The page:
Combined Contraceptive pill
What are combined oral contraceptive pills?
Combined contraceptive pill or 'the pill' is one of the most widely used methods of contraception and also one of the most effective. The pill is known as the combined oral contraceptive because it uses two different types of female sex hormones which influence the menstrual cycle to prevent pregnancy.
The combined pill is also one of the most tested prescription medications and over the years many different variants have become available to help accommodate the different hormonal tolerances of different women. This means that it's more likely that you'll be able to choose a contraceptive pill that suits your lifestyle and needs.Yasmin
How do combined oral contraceptive pills prevent pregnancy?
Combined oral contraceptive pills contain two active ingredients, which are artificial versions of progestogen and oestrogen. These hormones work together to influence your regular menstrual cycle so that it's almost impossible for you to conceive. Firstly, the contraceptive pill prevents ovulation, secondly it inhibits growth of the womb lining and thirdly it causes cervical mucus to become thicker.
The combination of oestrogen and progestogen contained in the combined pills suppresses the release of an egg from the ovaries, which means that an egg isn't released for fertilisation.
During your cycle, various hormones are released to cause your womb lining to thicken so that it's possible for an egg to attach itself and grow, however the hormones in the combined pill prevent the womb lining from thickening. When cervical mucus is thicker, sperm is prevented sperm from entering the womb.
What types of combined pills are there?
There are three different types of combined pills, that either require you to take one strength during your cycle (monophasic), two (biphasic) or three (triphasic).
Monophasic – monophasic refers to combined oral contraceptive pills that supply a single dose of hormones to your system during your cycle. These contraceptive pills should normally be taken for 21 days, followed by a seven day break, before starting your new pack. To ensure that you don't start your pack late, some monophasic contraceptives are also available in an everyday version, which means that the pill strip contains seven placebo pills, which you take during your break.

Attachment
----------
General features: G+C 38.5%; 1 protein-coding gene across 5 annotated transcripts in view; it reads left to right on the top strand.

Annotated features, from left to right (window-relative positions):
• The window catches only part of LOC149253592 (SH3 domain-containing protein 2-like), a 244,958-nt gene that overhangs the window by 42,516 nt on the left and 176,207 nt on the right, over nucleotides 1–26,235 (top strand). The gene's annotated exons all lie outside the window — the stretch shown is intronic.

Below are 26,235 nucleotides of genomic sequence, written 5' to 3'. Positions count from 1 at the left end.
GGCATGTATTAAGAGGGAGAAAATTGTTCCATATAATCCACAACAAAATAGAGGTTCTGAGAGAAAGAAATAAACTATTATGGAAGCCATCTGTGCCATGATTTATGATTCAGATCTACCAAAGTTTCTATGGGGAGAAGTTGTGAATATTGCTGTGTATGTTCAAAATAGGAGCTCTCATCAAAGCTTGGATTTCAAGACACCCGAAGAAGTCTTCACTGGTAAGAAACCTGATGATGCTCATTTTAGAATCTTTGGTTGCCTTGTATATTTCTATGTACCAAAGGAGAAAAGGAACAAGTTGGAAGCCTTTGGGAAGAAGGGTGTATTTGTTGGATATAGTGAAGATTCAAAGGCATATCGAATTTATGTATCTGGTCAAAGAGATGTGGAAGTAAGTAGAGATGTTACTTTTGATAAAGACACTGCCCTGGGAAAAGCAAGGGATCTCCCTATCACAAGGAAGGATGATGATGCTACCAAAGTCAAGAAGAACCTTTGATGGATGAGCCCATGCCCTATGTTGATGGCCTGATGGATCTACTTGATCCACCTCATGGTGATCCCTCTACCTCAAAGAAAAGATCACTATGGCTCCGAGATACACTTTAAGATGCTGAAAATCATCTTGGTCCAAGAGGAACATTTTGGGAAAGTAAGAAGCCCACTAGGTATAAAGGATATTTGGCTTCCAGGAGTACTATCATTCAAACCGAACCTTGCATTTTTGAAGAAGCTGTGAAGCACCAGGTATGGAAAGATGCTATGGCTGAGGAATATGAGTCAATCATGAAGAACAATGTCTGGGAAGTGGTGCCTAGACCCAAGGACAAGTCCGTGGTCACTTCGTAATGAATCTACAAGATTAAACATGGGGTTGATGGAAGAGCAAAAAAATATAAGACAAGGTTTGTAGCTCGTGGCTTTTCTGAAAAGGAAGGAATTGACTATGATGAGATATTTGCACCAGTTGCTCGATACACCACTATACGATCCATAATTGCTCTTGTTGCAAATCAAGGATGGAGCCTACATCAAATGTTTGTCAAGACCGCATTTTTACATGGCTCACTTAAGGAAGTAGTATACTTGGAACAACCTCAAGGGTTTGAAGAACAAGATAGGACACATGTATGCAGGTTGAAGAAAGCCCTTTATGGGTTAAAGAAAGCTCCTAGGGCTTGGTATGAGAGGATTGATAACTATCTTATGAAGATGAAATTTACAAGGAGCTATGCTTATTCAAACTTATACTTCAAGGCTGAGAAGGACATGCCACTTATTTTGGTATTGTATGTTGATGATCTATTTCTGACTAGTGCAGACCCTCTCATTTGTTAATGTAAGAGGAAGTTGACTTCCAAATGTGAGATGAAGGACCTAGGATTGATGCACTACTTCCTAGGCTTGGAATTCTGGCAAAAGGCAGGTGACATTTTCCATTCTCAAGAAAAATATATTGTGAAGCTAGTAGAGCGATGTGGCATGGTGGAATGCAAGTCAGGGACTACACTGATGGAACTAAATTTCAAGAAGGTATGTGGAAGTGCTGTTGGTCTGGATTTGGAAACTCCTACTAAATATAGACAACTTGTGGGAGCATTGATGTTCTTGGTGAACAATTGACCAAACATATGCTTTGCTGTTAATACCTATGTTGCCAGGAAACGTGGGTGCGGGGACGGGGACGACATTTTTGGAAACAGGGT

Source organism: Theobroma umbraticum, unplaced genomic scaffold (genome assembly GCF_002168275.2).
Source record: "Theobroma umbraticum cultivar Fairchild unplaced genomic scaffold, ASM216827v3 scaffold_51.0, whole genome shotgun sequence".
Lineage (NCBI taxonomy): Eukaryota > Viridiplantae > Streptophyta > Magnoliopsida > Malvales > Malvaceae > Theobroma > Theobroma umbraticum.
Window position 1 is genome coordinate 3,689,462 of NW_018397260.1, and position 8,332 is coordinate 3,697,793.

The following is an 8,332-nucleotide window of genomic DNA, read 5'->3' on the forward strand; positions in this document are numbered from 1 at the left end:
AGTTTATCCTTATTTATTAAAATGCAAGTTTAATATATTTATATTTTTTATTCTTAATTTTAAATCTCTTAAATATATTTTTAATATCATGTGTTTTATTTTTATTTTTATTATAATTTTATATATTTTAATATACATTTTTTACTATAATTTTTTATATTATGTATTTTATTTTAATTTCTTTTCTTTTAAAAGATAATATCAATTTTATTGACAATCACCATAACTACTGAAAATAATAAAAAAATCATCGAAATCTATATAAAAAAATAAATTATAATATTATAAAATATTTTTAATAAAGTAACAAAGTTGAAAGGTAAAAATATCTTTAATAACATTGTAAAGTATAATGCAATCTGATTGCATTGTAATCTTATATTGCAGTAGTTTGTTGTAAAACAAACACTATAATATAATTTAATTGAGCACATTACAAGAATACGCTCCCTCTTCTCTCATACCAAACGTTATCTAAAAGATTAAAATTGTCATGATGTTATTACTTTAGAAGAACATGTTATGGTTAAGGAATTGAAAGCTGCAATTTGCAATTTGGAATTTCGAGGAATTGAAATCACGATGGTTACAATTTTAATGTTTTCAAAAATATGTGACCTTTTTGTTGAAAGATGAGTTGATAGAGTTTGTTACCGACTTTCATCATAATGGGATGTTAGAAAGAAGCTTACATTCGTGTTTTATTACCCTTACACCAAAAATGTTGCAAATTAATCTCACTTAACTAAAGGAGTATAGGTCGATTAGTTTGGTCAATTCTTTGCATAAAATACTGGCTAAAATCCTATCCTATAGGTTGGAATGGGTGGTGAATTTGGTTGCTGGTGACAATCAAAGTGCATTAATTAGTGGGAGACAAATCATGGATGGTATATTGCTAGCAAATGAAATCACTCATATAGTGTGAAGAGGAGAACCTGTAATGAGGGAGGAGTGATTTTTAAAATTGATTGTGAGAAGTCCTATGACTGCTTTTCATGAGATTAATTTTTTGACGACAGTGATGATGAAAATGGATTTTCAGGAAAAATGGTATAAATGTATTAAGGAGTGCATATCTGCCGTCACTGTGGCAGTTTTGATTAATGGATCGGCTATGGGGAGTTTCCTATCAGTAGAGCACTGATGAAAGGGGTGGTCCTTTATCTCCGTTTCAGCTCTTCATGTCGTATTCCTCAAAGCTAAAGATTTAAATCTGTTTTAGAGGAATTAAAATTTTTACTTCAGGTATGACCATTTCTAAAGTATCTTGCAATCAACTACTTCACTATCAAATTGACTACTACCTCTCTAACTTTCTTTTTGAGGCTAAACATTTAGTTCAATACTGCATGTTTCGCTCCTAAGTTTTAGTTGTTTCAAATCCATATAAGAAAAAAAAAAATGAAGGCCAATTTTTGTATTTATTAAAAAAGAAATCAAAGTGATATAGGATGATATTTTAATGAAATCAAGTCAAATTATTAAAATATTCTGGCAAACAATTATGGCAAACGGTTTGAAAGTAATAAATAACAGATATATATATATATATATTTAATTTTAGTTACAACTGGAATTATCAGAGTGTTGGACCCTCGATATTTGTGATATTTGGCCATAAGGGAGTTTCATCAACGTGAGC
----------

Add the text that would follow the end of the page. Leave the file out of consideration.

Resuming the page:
Biphasic, Triphasic and Multiphasic – Biphasic, Triphasic and Multiphasic versions of the pill require you to take different doses of hormones at different points in your cycle. This is said to provide a more natural level of hormones, potentially evening out any cyclical fluctuations that could cause side effects such as mood swings. These types of contraceptive pills are also normally taken for around 21 days of your cycle, followed by a break, although this may vary slightly depending on the pill.
What are the benefits of combined contraceptive pills?
Combined oral contraceptive pills are almost 100% effective at stopping pregnancy. If they are taken correctly, the pill can provide contraceptive cover for your entire 28 day cycle, making them a convenient alternative to barrier contraceptives such as condoms and diaphragms. The pill may also have benefits for other conditions and can in some cases be used to treat premenstrual syndrome, heavy periods, painful periods, acne, endometriosis and excessive hair growth.
What about the side effects?
Although many women are concerned about the side effects the contraceptive pill may cause, side effects are rare and not all women experience them. Side effects are more likely to appear when you first start using taking the contraceptive pill, but they tend to go away as your body adjusts to the hormones in the contraceptive. If they persist, you may wish to consider changing your contraceptive. These side effects may include headaches, nausea, breast tenderness, slight weight gain, spotting or mood changes.
Sometimes lifestyle factors can make it more likely that you may experience side effects such as smoking, obesity, diabetes, high blood pressure, a family history of thrombosis, high cholesterol or immobility. In these cases you may have to avoid using a combined pill or may be recommended a particular type of the pill.